“iPrez.TV: A Utopian Vision of Democracy?”

Max HeadroomWith presidential primary season picking up steam, we bloggers have started contemplating the effects of social media on the primaries. Some candidates are using ustream.tv to have live videochats with voters. Other candidates have put up flickr streams or delved into Twitter. The forerunner among younger voters even sends mobile alerts and provides mobile wallpaper and ringtone downloads. Exciting times, but what if this social media frenzy went past the elections and carried over into the presidency.

Imagine if you will, a world where government is fully transparent. The president videocasts his life live, turning off the cam only when discussing matters of national security. He polls the populous Twitter-style to get feedback on upcoming proposals. Cut the weekly radio address–Radio? What’s that?–the president of the Social Age does a weekly Seesmic post.

New Media President meet your new staff member: Director of Community Relations. The Director and his underlings are responsible for all outreach and relations with the populous. Just like any good community manager, he follows all online dialog and responds thoughtfully. This doesn’t mean spitting out spin at negative postings. Instead, he actually listens to and addresses the concerns of the populous-at-large.

Doctor WhoThe Director of Community Relations is also responsible for maintaining and tracking feedback. Like Dell’s Ideastorm, the web community can post ideas to the appropriate department and also vote digg-style on submitted ideas. All ideas get tracked through completion. A idea/policy development wiki will also be set-up, allowing interaction between thought leaders, academics and government agencies.

As long as it’s not top-secret, all government employees will be encouraged to blog. As much as the Social Age president would like to blog daily, he simply can’t. His style is more micro-blogging through Twitter or Utterz. Instead, his full cabinet will blog, each member responsible for content every two weeks. Supreme Court justices and Senators will blog in the style of TechCrunch’s CrunchNotes, allowing the world to see the back story behind or reasons for decisions and opinions.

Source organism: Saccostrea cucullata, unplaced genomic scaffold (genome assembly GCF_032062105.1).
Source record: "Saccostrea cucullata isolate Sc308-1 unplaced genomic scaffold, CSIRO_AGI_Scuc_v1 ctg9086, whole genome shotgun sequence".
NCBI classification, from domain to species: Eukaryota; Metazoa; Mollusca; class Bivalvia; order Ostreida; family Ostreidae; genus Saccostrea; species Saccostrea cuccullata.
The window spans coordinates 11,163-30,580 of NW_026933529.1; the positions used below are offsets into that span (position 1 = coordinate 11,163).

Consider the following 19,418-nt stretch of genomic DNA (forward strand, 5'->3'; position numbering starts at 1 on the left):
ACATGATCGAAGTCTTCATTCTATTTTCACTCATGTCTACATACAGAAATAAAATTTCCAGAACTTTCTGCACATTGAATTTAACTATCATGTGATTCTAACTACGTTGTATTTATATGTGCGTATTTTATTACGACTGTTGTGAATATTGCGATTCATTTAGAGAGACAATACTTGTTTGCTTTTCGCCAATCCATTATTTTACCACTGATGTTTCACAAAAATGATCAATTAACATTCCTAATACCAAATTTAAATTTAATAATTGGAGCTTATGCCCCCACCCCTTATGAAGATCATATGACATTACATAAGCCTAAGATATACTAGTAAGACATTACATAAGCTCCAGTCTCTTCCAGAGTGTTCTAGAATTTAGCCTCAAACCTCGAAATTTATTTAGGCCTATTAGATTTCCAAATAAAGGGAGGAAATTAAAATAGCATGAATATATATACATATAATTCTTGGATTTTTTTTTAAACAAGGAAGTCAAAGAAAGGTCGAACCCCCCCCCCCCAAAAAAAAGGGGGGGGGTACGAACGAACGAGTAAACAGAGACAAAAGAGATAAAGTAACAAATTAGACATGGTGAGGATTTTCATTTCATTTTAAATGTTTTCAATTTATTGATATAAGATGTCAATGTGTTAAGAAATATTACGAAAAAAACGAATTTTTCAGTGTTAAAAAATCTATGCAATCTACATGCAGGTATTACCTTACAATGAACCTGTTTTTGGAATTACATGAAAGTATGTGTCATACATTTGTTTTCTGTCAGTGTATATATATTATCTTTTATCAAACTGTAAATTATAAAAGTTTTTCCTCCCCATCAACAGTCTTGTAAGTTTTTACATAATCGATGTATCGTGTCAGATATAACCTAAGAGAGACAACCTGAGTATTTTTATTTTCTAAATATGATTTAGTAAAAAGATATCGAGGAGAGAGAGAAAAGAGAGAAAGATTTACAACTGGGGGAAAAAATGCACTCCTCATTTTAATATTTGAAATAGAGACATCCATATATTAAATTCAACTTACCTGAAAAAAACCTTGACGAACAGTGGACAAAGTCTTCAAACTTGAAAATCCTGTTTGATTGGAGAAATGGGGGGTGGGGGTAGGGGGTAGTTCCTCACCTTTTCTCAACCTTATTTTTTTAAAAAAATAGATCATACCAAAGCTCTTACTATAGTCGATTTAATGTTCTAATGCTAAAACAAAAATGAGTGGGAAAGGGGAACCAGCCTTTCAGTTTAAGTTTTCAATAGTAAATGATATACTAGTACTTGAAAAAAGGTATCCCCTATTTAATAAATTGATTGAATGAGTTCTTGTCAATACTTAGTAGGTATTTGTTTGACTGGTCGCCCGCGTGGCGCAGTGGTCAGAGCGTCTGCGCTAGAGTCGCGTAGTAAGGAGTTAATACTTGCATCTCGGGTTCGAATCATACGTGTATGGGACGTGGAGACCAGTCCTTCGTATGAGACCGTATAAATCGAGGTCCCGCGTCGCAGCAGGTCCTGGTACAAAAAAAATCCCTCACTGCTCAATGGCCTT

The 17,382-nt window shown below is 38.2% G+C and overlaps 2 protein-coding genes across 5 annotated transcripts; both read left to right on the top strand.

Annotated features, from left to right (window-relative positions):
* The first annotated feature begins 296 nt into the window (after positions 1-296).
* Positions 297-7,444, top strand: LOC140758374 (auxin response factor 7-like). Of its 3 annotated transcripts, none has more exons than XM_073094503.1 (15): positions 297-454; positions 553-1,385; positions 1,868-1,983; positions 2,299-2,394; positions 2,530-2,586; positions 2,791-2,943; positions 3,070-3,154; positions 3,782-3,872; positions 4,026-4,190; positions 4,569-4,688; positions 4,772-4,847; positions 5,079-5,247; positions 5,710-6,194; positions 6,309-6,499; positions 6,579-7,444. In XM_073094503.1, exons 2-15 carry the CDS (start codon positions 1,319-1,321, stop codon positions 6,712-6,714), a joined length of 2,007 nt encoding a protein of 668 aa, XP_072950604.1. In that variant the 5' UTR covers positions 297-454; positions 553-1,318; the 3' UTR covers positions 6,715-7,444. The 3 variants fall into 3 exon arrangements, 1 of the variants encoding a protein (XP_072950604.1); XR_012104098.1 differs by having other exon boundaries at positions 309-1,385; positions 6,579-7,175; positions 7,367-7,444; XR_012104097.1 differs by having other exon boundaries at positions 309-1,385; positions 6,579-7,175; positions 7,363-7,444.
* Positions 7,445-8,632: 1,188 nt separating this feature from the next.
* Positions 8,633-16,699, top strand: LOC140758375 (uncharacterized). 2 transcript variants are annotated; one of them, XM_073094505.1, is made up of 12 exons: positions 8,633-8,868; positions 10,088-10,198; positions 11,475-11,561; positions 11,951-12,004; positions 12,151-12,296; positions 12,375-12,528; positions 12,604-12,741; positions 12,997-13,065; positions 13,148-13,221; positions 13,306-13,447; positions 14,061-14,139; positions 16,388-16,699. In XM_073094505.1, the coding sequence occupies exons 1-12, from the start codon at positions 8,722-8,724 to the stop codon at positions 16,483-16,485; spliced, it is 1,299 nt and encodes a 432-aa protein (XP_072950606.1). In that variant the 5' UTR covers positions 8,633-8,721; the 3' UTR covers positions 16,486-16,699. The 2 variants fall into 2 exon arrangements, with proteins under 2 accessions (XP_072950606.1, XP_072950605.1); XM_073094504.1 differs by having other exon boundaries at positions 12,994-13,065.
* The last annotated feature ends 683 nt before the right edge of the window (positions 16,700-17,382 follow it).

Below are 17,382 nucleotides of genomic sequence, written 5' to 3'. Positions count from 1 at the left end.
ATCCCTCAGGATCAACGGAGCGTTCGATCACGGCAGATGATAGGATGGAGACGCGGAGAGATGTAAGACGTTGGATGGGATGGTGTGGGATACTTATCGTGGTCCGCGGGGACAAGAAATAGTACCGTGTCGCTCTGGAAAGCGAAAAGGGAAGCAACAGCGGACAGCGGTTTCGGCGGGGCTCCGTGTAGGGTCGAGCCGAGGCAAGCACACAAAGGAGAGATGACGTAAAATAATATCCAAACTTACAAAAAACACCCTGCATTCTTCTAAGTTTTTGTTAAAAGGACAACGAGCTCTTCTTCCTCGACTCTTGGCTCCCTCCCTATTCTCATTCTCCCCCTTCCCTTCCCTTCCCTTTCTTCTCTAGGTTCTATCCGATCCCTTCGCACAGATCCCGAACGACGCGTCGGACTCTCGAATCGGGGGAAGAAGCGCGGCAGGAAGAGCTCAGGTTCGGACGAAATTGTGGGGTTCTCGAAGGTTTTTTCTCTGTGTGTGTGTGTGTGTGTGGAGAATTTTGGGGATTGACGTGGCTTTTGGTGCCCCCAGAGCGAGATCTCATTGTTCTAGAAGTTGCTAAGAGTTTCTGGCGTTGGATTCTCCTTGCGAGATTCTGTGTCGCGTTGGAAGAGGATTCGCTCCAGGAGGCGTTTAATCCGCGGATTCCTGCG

What’s the public thinking? Instant polling and voting through SocNets get immediate response on hot topics. Voting in elections may also be done through cell phones. OpenID coupled with YouService-like security prevents voter fraud.

Finally, forget having to go to DC to see the National Archive. The New Media National Archive (lovingly dubbed Archive 2.0) stores the Prez’s videocast and flickr stream. All government documents will be able to be searched and accessed from anyone’s home computer.

Because more people can get involved, disenchantment is low and voter turn out is high. Yes, the government of the Social Age will create a more true, transparent democracy where politicians and citizens interact.

How do you think social media could be used in government? Would it create a government for the people, by the people? Or would it create a 1984 nightmare?

[All you Sci-Fi Buffs should check out Vengeance on Varos, a Doctor Who episode where citizen vote instantly by touching the TV!]

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Filed under Citizen Reporter, Community Manager, Community Relations, Democracy and Media, Future of Media, New Media, Social Media, Social Networking

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